Sunday, August 15, 2010

The Dormition of the Theotokos

Blessed Feast to you! My husband and I married before we converted to the Orthodox Faith, and our wedding anniversary falls during Dormition fast, on August 9th. This year we are celebrating 7 years of marriage. On our fourth anniversary, my grandfather departed this life, so on that day we also remember him--Memory Eternal!  It happens that I was born on my grandparent's wedding anniversary, which I think forms an interesting circle. This morning during Divine Liturgy, I was struck by the Troparion of the Feast and how it similarly juxtaposes birth and death.
To non-Christians, and perhaps even to those Christians who do not celebrate the lives of the saints, it may seem odd that we would celebrate the departure from life of the Mother of God as a Great Feast. It may seem backward or callous that we celebrate someone on the day of their "death."  In secular life we celebrate birthdays, even for people we are remembering.  We honor the Presidents in February because two of our great Presidents, Washington and Lincoln had birthdays in this month. We honor Martin Luther King Jr. in January for his birthday, rather than in April when he was assassinated.  And we do celebrate births in the church, most notably of course, the birth of Christ, but also that of the Theotokos and St. John the Forerunner. In fact, we even commemorate the conception of these Saints. However, for most saints, the date of their repose is the primary date on which the they are honored.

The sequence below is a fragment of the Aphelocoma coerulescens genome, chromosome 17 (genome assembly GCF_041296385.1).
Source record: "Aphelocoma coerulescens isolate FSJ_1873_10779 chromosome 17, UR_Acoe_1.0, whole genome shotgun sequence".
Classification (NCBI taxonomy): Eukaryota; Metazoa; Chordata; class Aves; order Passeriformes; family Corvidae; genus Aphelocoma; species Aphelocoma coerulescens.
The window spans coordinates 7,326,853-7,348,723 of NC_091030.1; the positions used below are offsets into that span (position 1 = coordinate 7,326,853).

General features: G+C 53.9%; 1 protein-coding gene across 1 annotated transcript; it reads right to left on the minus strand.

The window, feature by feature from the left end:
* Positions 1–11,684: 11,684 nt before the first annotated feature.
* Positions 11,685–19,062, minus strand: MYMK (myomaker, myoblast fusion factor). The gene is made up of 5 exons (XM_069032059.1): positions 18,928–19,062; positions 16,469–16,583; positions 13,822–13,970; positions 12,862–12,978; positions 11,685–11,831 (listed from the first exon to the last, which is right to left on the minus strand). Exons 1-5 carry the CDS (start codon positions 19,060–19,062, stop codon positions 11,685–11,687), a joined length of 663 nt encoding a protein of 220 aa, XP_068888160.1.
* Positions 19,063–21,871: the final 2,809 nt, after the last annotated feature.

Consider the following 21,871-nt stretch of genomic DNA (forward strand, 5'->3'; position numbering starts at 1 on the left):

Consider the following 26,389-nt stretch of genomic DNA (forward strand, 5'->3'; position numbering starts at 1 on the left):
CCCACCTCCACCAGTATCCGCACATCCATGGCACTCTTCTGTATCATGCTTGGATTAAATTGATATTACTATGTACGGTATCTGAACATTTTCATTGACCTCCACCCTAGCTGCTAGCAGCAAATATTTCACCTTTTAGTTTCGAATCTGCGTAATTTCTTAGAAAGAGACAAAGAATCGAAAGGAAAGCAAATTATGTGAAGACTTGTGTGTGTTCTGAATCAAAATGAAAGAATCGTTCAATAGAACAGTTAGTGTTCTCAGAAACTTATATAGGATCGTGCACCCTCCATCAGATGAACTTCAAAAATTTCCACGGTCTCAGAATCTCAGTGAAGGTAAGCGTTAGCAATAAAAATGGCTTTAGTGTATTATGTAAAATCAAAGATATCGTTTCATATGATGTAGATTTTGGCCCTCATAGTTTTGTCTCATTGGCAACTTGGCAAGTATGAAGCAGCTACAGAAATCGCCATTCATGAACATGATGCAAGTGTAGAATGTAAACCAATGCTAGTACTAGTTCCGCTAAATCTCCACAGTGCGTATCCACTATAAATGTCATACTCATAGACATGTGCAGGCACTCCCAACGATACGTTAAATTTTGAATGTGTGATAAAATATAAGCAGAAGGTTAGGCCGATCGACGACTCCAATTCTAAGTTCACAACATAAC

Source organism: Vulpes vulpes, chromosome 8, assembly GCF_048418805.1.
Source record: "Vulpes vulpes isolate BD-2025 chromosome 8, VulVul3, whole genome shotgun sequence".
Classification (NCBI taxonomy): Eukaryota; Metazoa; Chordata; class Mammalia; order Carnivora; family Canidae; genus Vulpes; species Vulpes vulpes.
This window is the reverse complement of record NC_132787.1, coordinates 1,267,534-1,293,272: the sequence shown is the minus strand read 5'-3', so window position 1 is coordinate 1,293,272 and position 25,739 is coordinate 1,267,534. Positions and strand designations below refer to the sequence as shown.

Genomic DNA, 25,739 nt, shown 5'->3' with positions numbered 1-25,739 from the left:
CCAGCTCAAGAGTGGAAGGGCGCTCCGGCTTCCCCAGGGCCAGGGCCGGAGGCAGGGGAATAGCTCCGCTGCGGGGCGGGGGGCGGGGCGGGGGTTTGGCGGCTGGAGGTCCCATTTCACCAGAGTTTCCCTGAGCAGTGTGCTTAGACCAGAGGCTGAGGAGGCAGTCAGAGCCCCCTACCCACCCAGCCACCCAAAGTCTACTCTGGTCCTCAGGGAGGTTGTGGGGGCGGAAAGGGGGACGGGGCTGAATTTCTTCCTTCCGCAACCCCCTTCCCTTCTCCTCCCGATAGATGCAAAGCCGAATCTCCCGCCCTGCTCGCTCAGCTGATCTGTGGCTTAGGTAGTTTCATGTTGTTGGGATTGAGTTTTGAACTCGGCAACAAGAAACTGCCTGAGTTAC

When we celebrate the Saints' lives on the date when they departed from this life, we are celebrating their whole lives, here on Earth, and the Heavenly lives to which they depart. The Feast of the Dormition illustrates for us why this is so. When we refer to the Theotokos as the Mother of Life, as we do in the Troparion of the Feast, we refer to the fact that she gave birth to the One who is Life, and who conquered death.  The name of the Feast is another clue about why we celebrate the date that Saints depart from this life.  The word Dormition means "falling asleep."  When we refer to Christians as falling asleep or as departing this life, and to death as repose, we are not speaking euphemistically. We are not trying to soften death for the living or to avoid thinking of death.  We take this language from the Bible, and by speaking this way we are affirming that those who die in Christ do not die.
Like the Theotokos, when we depart this life, we do not forsake the world.  When Christians repose, we enter into the eternal Life of the Kingdom of Heaven, that same Life that we participate in during the Divine Liturgy. So while it is difficult and painful when our friends and family depart this life, at the same time we celebrate Christ's victory over death, knowing that because He is risen, so are our loved ones.  While they depart this life, they do not forsake us, and we ever ask them to intercede for us. Most Holy Theotokos, save us!